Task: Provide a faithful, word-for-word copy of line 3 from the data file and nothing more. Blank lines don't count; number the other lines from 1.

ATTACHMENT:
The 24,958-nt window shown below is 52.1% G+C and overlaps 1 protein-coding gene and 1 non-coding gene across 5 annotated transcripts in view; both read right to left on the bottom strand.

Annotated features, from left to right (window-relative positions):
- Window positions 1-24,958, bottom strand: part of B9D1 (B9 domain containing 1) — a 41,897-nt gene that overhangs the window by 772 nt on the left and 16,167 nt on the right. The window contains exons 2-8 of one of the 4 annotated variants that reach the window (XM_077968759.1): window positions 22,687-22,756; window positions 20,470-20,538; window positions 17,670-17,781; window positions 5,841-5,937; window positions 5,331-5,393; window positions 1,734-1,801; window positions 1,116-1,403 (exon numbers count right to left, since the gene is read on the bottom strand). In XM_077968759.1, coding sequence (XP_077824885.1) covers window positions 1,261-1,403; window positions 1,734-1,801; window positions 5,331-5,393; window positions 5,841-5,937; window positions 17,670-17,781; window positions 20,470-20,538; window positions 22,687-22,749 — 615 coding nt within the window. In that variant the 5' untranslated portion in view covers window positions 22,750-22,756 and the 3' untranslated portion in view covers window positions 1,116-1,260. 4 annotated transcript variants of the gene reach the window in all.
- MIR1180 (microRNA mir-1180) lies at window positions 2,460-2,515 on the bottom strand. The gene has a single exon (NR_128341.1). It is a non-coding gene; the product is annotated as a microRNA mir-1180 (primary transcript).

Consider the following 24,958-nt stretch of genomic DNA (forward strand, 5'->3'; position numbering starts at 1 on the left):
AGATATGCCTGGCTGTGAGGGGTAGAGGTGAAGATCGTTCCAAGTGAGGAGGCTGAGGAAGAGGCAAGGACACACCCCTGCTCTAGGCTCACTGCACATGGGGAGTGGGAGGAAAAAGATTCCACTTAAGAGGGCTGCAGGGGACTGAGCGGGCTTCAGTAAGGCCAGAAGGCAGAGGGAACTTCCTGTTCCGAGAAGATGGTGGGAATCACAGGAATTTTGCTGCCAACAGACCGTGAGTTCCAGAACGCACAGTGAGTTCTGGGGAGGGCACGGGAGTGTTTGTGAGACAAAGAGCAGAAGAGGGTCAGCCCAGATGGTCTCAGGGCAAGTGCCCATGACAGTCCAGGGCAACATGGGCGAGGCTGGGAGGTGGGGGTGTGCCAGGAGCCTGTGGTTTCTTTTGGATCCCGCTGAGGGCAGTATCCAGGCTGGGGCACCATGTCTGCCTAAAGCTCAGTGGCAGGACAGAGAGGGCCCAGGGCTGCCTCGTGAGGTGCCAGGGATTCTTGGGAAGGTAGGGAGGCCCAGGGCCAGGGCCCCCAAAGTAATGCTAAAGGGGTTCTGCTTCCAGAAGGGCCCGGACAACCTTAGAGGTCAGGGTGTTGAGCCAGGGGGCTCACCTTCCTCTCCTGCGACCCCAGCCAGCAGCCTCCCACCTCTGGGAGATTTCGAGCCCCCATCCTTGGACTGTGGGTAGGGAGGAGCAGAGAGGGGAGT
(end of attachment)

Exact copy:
- Window positions 1-24,958, bottom strand: part of B9D1 (B9 domain containing 1) — a 41,897-nt gene that overhangs the window by 772 nt on the left and 16,167 nt on the right. The window contains exons 2-8 of one of the 4 annotated variants that reach the window (XM_077968759.1): window positions 22,687-22,756; window positions 20,470-20,538; window positions 17,670-17,781; window positions 5,841-5,937; window positions 5,331-5,393; window positions 1,734-1,801; window positions 1,116-1,403 (exon numbers count right to left, since the gene is read on the bottom strand). In XM_077968759.1, coding sequence (XP_077824885.1) covers window positions 1,261-1,403; window positions 1,734-1,801; window positions 5,331-5,393; window positions 5,841-5,937; window positions 17,670-17,781; window positions 20,470-20,538; window positions 22,687-22,749 — 615 coding nt within the window. In that variant the 5' untranslated portion in view covers window positions 22,750-22,756 and the 3' untranslated portion in view covers window positions 1,116-1,260. 4 annotated transcript variants of the gene reach the window in all.